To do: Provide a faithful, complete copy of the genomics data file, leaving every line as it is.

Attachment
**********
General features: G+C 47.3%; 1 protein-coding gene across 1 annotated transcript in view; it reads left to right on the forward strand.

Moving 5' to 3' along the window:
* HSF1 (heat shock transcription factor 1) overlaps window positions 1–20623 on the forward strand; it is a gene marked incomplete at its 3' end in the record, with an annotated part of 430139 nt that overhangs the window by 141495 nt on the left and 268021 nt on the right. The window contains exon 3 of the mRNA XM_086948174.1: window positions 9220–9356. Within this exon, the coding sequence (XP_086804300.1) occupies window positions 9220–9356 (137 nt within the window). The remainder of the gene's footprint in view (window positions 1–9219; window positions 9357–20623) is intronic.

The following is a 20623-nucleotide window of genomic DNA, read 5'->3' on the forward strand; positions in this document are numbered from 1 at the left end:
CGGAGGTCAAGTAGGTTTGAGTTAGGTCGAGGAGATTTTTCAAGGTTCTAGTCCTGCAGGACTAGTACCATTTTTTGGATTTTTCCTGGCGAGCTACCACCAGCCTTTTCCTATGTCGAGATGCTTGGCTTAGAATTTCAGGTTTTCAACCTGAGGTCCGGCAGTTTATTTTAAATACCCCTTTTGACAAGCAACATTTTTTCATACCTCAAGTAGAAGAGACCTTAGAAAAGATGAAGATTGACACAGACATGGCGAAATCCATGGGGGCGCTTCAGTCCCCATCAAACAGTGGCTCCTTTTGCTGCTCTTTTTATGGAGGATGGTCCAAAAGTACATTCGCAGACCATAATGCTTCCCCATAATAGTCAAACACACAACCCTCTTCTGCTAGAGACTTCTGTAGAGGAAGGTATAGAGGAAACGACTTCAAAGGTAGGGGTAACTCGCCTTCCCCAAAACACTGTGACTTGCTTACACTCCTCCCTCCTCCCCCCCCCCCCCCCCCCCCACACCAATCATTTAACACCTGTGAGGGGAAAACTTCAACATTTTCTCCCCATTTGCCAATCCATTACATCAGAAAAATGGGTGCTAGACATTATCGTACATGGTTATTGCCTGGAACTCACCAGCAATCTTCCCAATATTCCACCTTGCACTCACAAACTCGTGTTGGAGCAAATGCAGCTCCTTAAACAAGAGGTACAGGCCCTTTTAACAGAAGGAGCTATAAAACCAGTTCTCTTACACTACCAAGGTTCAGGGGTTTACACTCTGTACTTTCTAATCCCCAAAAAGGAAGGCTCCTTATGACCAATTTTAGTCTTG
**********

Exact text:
General features: G+C 47.3%; 1 protein-coding gene across 1 annotated transcript in view; it reads left to right on the forward strand.

Moving 5' to 3' along the window:
* HSF1 (heat shock transcription factor 1) overlaps window positions 1–20623 on the forward strand; it is a gene marked incomplete at its 3' end in the record, with an annotated part of 430139 nt that overhangs the window by 141495 nt on the left and 268021 nt on the right. The window contains exon 3 of the mRNA XM_086948174.1: window positions 9220–9356. Within this exon, the coding sequence (XP_086804300.1) occupies window positions 9220–9356 (137 nt within the window). The remainder of the gene's footprint in view (window positions 1–9219; window positions 9357–20623) is intronic.

The following is a 20623-nucleotide window of genomic DNA, read 5'->3' on the forward strand; positions in this document are numbered from 1 at the left end:
CGGAGGTCAAGTAGGTTTGAGTTAGGTCGAGGAGATTTTTCAAGGTTCTAGTCCTGCAGGACTAGTACCATTTTTTGGATTTTTCCTGGCGAGCTACCACCAGCCTTTTCCTATGTCGAGATGCTTGGCTTAGAATTTCAGGTTTTCAACCTGAGGTCCGGCAGTTTATTTTAAATACCCCTTTTGACAAGCAACATTTTTTCATACCTCAAGTAGAAGAGACCTTAGAAAAGATGAAGATTGACACAGACATGGCGAAATCCATGGGGGCGCTTCAGTCCCCATCAAACAGTGGCTCCTTTTGCTGCTCTTTTTATGGAGGATGGTCCAAAAGTACATTCGCAGACCATAATGCTTCCCCATAATAGTCAAACACACAACCCTCTTCTGCTAGAGACTTCTGTAGAGGAAGGTATAGAGGAAACGACTTCAAAGGTAGGGGTAACTCGCCTTCCCCAAAACACTGTGACTTGCTTACACTCCTCCCTCCTCCCCCCCCCCCCCCCCCCCCACACCAATCATTTAACACCTGTGAGGGGAAAACTTCAACATTTTCTCCCCATTTGCCAATCCATTACATCAGAAAAATGGGTGCTAGACATTATCGTACATGGTTATTGCCTGGAACTCACCAGCAATCTTCCCAATATTCCACCTTGCACTCACAAACTCGTGTTGGAGCAAATGCAGCTCCTTAAACAAGAGGTACAGGCCCTTTTAACAGAAGGAGCTATAAAACCAGTTCTCTTACACTACCAAGGTTCAGGGGTTTACACTCTGTACTTTCTAATCCCCAAAAAGGAAGGCTCCTTATGACCAATTTTAGTCTTG